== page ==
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Three and Havering College teacher assure safety of 5G mast planned for Harold Hill

PUBLISHED: 17:00 02 June 2020 | UPDATED: 17:00 02 June 2020

Three says that in Harold Hill, there is an “acute need”  for a new 5G mast. Picture: WHP Telecoms

Three says that in Harold Hill, there is an “acute need” for a new 5G mast. Picture: WHP Telecoms

WHP Telecoms

Plans for a 5G telephone mast are under way in Gooshays Drive, Harold Hill.

Three has submitted plans for a 20 metre 5G mast in Gooshays Drive. Picture: WHP TelecomsThree has submitted plans for a 20 metre 5G mast in Gooshays Drive. Picture: WHP Telecoms

Telecoms company Three has submitted an application, currently undecided, for a 20m mast as part of its national 5G rollout this year.

According to the application, the mast is a requirement to improve coverage and capacity for 5G, which now the most in demand phone frequency.

To host 5G, higher radio frequencies are needed and different antenna and equipment installed. Some masts can be upgraded to support it, other areas need new sites altogether.

Three says that in Harold Hill, there is an “acute need” for a new mast.

Three also says the site in Gooshays has been selected because of the “numerous vertical elements of street furniture” or abundant trees and lampposts, meaning it will fit with the current landscape.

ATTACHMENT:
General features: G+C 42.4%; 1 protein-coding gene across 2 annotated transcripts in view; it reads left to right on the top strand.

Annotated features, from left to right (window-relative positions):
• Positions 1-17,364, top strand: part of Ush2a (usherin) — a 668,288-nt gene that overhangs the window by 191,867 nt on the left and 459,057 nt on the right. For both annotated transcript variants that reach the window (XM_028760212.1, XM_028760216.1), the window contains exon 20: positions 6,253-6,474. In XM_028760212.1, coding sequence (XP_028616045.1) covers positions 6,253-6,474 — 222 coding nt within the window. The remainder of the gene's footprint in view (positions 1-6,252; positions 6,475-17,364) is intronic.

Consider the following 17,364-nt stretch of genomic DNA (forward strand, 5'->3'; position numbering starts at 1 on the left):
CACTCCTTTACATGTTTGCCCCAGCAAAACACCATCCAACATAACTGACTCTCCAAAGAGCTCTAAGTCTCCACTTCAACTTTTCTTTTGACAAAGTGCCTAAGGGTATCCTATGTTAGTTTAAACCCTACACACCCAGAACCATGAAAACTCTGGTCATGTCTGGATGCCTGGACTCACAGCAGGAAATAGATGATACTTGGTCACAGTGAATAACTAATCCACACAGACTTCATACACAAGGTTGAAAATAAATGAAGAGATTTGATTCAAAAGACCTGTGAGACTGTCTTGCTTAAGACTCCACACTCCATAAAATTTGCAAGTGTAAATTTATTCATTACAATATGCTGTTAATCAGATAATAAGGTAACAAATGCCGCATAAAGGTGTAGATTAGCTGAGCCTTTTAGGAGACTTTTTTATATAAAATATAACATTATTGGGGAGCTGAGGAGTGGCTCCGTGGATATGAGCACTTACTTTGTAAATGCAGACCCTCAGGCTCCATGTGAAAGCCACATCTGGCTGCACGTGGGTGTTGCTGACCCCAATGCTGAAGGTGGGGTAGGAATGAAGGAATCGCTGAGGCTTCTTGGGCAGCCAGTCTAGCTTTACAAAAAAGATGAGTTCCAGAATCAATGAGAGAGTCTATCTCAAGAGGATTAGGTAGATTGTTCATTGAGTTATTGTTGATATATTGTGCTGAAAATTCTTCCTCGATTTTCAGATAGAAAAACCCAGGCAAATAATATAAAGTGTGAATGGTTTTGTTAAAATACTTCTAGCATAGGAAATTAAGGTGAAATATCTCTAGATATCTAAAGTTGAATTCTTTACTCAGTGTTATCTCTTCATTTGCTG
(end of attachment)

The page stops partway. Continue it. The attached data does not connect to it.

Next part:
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Answering 5G mast health concerns, Robert Finnegan, Three UK CEO, said: “There is absolutely no link between 5G and coronavirus. The 5G rollout by all UK mobile network operators complies with all global standards on health and safety which have been developed since the early 1990s – tested independently by Ofcom.”

And Havering College’s deputy curriculum director of automotive & engineering, Sunny Bamra added: “The new cellular technology has spawned a set of conspiracy theories, with everything ranging from the idea that 5G can cause cancer to the claim that it is behind Covid-19.”

Mr Bamra explained that the false claim that 5G masts are related to coronavirus could be because China deployed one of the largest 5G networks in the world and that made the news around early January.

He said: “Research has shown that Covid-19 spreads through droplets generated by sneezes or coughs. These droplets can exist on surfaces for a matter of hours, and can even hang in the air for up to a few minutes after someone sneezes.

“Radio waves, however, are a form of electromagnetic wave. No droplets involved.”

A Three spokesperson added: “Access to 5G has a vital role to play in boosting local economies, helping residents and businesses get faster and more reliable network coverage.

“This is why we’re working with local councils to roll out the UK’s fastest 5G network so that we can keep everyone connected both now and in the future.”

There is not date yet for when the decision will be made about whether or not to allow the mast in Harold Hill.


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